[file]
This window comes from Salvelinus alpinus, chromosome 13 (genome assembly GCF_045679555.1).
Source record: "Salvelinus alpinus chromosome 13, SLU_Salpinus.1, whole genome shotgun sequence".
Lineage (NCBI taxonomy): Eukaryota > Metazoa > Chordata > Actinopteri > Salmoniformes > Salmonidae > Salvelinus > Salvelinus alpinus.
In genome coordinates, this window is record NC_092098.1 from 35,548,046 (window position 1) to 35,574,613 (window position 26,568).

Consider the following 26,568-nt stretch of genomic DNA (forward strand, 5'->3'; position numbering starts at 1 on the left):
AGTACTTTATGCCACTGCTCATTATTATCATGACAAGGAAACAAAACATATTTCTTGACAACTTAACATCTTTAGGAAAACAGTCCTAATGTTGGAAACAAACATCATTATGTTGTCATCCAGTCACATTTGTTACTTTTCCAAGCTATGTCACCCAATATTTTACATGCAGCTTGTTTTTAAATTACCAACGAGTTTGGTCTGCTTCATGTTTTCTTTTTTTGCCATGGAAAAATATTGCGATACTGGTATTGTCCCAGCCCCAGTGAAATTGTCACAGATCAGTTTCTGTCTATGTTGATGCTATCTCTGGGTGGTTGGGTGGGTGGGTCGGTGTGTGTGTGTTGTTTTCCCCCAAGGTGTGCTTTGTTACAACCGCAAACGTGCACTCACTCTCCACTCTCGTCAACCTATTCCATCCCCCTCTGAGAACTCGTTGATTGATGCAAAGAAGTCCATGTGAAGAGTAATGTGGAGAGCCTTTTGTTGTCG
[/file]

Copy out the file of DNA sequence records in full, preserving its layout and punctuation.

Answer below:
This window comes from Salvelinus alpinus, chromosome 13 (genome assembly GCF_045679555.1).
Source record: "Salvelinus alpinus chromosome 13, SLU_Salpinus.1, whole genome shotgun sequence".
Lineage (NCBI taxonomy): Eukaryota > Metazoa > Chordata > Actinopteri > Salmoniformes > Salmonidae > Salvelinus > Salvelinus alpinus.
In genome coordinates, this window is record NC_092098.1 from 35,548,046 (window position 1) to 35,574,613 (window position 26,568).

Consider the following 26,568-nt stretch of genomic DNA (forward strand, 5'->3'; position numbering starts at 1 on the left):
AGTACTTTATGCCACTGCTCATTATTATCATGACAAGGAAACAAAACATATTTCTTGACAACTTAACATCTTTAGGAAAACAGTCCTAATGTTGGAAACAAACATCATTATGTTGTCATCCAGTCACATTTGTTACTTTTCCAAGCTATGTCACCCAATATTTTACATGCAGCTTGTTTTTAAATTACCAACGAGTTTGGTCTGCTTCATGTTTTCTTTTTTTGCCATGGAAAAATATTGCGATACTGGTATTGTCCCAGCCCCAGTGAAATTGTCACAGATCAGTTTCTGTCTATGTTGATGCTATCTCTGGGTGGTTGGGTGGGTGGGTCGGTGTGTGTGTGTTGTTTTCCCCCAAGGTGTGCTTTGTTACAACCGCAAACGTGCACTCACTCTCCACTCTCGTCAACCTATTCCATCCCCCTCTGAGAACTCGTTGATTGATGCAAAGAAGTCCATGTGAAGAGTAATGTGGAGAGCCTTTTGTTGTCG